The Ministry of Planning and Infrastructure, on Monday, revealed that the total cost of conducting the Gulhifalhu reclamation project as per the masterplan, would reach MVR 1.86 billion (USD 120 million).
The government revealed its decision to move ahead with the reclamation of 30 hectares of land in Gulhifalhu, Kaafu Atoll on May 6 despite warnings from local NGO's, environmental movements and conservationists that the project could cause irreversible damage to a fragile environment.
Speaking during a meeting held by the Parliament's Environment and Climate Change Committee on Saturday, Minister of National Planning and Infrastructure Mohamed Aslam stated that the overall cost of the project could be reduced if it were possible to acquire the sediment required for the reclamation project from a closer area.
On June 2, the committee decided to investigate potential damages to the Vilimale' area, as a result of ongoing reclamation at Gulhifalhu.
Awarded to Dutch dredging company Boskalis Westminster Contracting Ltd without the mandated bidding process, the project intends to facilitate the relocation of the Male’ Commercial Port to the industrial island of Gulhifalhu and create accommodation for 40,000 expatriates.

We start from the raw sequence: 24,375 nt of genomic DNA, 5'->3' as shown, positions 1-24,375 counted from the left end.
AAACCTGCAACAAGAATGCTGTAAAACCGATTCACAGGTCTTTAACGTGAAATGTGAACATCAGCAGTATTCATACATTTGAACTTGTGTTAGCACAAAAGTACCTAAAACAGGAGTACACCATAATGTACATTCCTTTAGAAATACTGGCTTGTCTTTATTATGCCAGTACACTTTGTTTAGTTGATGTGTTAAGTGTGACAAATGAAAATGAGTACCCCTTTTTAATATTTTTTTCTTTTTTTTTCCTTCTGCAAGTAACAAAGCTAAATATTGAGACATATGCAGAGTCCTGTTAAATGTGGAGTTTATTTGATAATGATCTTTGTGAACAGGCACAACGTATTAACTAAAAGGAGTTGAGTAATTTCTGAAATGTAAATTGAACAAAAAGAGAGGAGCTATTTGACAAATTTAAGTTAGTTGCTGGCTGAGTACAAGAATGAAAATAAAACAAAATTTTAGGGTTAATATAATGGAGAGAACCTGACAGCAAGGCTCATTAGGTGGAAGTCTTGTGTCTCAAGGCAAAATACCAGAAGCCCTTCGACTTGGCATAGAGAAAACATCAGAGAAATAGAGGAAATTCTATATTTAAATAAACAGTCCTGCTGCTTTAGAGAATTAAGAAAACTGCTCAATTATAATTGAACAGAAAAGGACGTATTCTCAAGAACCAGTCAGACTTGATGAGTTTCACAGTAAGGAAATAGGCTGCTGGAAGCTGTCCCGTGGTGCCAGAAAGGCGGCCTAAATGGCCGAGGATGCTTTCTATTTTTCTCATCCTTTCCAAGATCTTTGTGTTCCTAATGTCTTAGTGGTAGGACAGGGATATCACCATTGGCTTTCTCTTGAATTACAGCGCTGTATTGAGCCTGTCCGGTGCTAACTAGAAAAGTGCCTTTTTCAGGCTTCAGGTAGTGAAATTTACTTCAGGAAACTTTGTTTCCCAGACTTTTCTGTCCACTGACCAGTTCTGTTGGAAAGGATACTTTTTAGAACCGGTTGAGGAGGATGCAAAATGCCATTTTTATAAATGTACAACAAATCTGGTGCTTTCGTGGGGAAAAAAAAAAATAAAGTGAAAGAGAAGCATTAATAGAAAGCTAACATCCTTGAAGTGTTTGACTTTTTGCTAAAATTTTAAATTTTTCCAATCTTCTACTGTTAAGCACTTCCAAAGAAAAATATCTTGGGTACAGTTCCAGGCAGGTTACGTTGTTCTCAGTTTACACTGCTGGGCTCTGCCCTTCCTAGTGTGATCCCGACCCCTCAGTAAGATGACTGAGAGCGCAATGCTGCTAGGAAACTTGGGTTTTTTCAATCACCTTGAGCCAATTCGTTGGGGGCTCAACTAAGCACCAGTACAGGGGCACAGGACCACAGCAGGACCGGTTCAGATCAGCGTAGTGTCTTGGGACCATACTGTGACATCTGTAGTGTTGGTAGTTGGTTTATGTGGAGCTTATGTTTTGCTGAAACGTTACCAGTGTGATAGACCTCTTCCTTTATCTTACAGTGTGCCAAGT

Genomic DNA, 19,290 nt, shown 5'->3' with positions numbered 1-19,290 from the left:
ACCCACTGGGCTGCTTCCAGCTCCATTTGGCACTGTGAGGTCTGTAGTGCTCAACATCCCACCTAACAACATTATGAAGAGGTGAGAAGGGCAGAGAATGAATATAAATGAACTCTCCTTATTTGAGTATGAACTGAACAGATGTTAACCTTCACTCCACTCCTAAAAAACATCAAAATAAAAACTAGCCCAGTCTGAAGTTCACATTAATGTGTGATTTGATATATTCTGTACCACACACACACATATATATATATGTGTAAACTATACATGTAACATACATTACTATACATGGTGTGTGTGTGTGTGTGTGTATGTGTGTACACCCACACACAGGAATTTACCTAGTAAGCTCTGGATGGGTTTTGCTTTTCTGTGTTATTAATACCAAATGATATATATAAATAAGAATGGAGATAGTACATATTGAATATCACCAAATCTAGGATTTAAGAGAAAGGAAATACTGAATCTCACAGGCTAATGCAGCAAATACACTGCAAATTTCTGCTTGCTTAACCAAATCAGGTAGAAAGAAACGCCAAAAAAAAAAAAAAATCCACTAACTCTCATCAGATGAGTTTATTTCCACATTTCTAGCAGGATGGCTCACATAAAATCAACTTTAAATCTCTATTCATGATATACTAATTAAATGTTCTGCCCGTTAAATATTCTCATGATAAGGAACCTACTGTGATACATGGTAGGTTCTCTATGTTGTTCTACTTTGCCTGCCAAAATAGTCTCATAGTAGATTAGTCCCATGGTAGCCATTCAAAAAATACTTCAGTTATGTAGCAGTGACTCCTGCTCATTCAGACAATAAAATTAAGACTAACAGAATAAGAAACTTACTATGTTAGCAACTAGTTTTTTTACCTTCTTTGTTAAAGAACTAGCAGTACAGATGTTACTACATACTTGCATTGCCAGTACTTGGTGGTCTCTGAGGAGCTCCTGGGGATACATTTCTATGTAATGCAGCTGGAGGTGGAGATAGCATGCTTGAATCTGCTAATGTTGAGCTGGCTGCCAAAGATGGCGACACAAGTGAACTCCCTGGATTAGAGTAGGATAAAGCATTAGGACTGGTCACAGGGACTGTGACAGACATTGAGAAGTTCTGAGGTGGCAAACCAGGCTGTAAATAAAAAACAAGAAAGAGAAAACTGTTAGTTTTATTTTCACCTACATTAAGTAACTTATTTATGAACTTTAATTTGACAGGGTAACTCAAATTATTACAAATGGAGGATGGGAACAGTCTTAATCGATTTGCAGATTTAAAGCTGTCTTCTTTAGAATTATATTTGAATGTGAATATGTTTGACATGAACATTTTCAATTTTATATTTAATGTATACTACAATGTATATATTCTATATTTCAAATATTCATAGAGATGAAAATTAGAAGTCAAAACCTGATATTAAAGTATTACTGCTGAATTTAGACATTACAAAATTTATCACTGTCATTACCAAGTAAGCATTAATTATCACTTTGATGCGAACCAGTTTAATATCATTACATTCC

The planned 'Trade Facilitation and Transport network' also involves the construction of multiple bridges to facilitate interconnectivity between the Greater Male’ region.
Despite acknowledging that reclamation at Gulhifalhu and other similar projects would harm the environment, Minister Aslam asserted that the project was important to the Maldivian economy.
He stated that Gulhifalhu reef was the most adequate location to establish a new port as the capacity of the Male’ Commercial Port was reaching its limit.
On June 5, Local environmental campaign ‘Save Maldives’ on Friday called on President Ibrahim Mohamed Solih and the government to "stop the Gulhifalhu ecocide" and "re-think unsustainable, debt-funded development projects" to protect the environment and biodiversity of Maldives.
"The project will irreversibly destroy the Gulhifalhu reef ecosystem directly impacting an area of over 13 sq/km", said Save Maldives.
"The expected environmental loss and damage is already emerging, as sedimentation from dredging threatens the surrounding area including the Villimale house reef and dive sites nearby, impacting the livelihoods of divers, fisherfolk, resorts and other local businesses".
The NGO further noted that the open letter sent to the parliament on May 19, appealing to halt the Gulhifalhu project, was yet to receive any acknowledgement or response.
On June 1, Villimale' MP Ahmed Usham also addressed a letter to Parliament Speaker Mohamed Nasheed, bringing the issue of severe sedimentation, which effectively blankets and smothers live coral, to the parliament's attention.